Alaska Trip: Aialik Glacier Kayaking Tour
Sea kayaking to a glacier was one of the activities that I was most excited about on this trip (see where we stayed here). I met up with my sister in Alaska last August, around the time that Orcas and Humpback whales are often spotted, so I was eager to find an activity that grouped a whale watching tour with a glacier tour. Conveniently, there are several tours out of Seward, which is about two hours from where we stayed in Girdwood. I chose Kayak Adventures Worldwide based off of the reviews that the company took time to look for the wildlife even though it definitely is not guaranteed, but I think any of these ones listed on TripAdvisor would be a great option.
This particular tour included 2.5 hours on a comfortable water taxi each way with plenty of opportunities to search for wildlife and view the Alaskan coastline, and a guided sea kayaking tour to the Aialik Glacier. I was pretty intimidated about kayaking out on the open waters, but it turned out to be such an incredible experience! We saw harbour seals and the spout of a humpback whale, but unfortunately the animals did not seem too eager to come out and play. I don't blame them, since the weather was pretty gloomy that day.
As I mentioned in my first post, it was cloudy and raining off and on during our whole trip, but especially during our glacier tour. Hilariously, I had put on full makeup that morning and it completely washed off in the rain.
Luckily, I was dressed in the best gear available including these boots and leggings, this long sleeve top, this sweatshirt, this headband, this puff jacket and this waterproof jacket. My sister also wore a baseball cap that seemed to really help keep the rain off her face.
It's important to make sure your layers are waterproof and not just water resistant. My sister's jacket was only water resistant and she was soaked and freezing by the end of the day. The tour group will rent waterproof boots and layers for anyone who needs them at a small cost.
The journey to the glacier was about an hour and a half. Even though we did not see a lot of wildlife, the scenic boat ride showed off the majestic Alaskan coast. Our tour group was less than ten people, so we enjoyed getting to know everyone throughout the trip.
One solo female traveler had recently spent several days backpacking and camping up in Denali, and her stories were amazing. To get to Denali, you have to take a bus (literally, a school bus) six hours inside the park to the closest campground. No cars are allowed past the initial entrance.
Most people do this all in a day, with small hopes of catching a glimpse of Mt. McKinley and various wildlife to little or no success. However, according to this girl, if you stay a while, the weather changes quickly and you might have a totally perfect day in the park. Her pictures were incredible, so keep this in mind if you try to fit Denali into your trip. If I make it back to Alaska, I definitely plan on giving myself plenty of time in the park.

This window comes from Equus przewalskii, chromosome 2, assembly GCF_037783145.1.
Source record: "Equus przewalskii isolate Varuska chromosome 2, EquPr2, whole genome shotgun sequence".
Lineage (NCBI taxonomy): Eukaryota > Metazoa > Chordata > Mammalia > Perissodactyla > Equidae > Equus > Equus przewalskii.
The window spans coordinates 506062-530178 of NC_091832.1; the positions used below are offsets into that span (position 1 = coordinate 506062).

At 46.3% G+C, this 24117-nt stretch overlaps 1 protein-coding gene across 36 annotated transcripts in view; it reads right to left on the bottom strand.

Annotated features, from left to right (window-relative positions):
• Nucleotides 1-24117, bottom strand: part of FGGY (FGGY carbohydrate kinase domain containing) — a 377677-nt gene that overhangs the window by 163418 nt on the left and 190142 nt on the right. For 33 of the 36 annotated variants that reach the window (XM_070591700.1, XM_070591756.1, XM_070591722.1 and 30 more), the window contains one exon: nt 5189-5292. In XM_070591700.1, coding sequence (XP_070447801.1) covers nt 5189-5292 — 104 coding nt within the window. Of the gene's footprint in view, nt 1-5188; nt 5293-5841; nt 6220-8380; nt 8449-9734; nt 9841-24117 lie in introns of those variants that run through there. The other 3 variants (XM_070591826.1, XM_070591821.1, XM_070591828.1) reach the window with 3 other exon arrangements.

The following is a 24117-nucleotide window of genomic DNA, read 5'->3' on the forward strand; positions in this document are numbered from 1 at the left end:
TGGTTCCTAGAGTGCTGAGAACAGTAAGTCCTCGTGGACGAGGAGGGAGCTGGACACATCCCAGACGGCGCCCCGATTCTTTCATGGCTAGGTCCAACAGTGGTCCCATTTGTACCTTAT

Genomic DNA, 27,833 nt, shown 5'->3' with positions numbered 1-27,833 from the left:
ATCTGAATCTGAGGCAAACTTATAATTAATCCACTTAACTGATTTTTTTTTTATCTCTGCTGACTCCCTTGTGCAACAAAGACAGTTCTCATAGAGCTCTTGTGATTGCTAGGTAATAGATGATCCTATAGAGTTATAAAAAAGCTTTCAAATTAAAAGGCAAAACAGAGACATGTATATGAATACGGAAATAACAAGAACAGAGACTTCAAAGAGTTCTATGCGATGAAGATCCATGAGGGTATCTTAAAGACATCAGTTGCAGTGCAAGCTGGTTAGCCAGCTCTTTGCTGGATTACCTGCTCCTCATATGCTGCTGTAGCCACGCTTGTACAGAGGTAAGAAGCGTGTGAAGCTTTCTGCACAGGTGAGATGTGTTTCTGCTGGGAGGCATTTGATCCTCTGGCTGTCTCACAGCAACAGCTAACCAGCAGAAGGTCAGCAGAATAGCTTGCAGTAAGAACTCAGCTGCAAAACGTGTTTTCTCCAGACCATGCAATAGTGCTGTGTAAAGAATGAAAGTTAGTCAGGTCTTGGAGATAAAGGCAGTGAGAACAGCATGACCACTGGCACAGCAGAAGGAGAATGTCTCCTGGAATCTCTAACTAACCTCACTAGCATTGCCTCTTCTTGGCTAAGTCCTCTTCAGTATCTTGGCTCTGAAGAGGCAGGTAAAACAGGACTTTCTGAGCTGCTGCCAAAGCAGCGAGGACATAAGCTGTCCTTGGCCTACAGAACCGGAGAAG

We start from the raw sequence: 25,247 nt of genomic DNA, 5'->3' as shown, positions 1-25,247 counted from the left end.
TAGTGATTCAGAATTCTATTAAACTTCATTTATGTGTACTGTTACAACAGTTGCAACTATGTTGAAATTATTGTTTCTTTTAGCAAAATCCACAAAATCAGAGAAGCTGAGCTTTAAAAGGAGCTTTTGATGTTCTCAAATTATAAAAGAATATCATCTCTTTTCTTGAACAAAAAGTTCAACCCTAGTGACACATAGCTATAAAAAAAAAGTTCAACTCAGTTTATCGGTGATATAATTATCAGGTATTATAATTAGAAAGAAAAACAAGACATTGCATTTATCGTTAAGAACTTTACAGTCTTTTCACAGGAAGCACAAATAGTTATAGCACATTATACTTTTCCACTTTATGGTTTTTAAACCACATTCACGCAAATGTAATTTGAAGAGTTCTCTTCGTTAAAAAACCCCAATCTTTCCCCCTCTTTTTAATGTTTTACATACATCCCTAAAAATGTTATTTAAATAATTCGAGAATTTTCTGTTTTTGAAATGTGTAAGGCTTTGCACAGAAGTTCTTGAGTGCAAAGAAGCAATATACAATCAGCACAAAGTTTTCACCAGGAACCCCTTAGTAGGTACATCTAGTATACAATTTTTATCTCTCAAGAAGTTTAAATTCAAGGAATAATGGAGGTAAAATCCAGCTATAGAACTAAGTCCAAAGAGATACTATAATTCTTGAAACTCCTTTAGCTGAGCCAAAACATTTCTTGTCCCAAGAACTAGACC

Once we arrived at the drop off point for Aialik Glacier, our guides unloaded all of the kayaking gear and then split us into two small groups so that they could more easily guide us to the glacier. Before climbing into the kayak, our guide taught us the proper way to row, how to attach our kayak skirts to keep water from filling up the boat and how to detach it if by chance the boat flips over and we need to get out.
My sister and I shared a kayak and had a surprisingly fun time rowing together. It was definitely a lot of work, but as soon as I remembered the correct rowing form our guide had taught us, it became easier again. Immediately upon arrival, we started to hear the unnerving clap of ice breaking off of the glacier and crumbling into the sea. It sounded like the sharpest clap of the thunder, when you know the storm is close.
We kayaked a few miles to the glacier, but we weren't allowed to get any closer for our safety. After watching the incredible glacier show of ice breaking off, we kayaked around some icebergs, saw a harbour seal, and then navigated through some sea caves on our way back to the drop off point. Inside the caves, we tasted a plant that they called the aloe vera of the sea. Thankfully, we accepted the hot chocolate they had ready for us when we kayaked back to the drop-off point.
I highly recommend this tour if you are the adventurous type, who enjoys physical activity and doesn't mind getting a little wet. Basically, if you like hiking, you will love this tour. However, if you prefer glamping and seeing nature from a drier point of view, I recommend checking out the glacier cruises. These cruises are actually cheaper, provide a steak and seafood meal, and get really close to the glacier because they are in a much larger boat. Both are great options, and I hope you will have far better weather than I did! Check the historical climate data here... based on these charts I would probably go back between January and early July.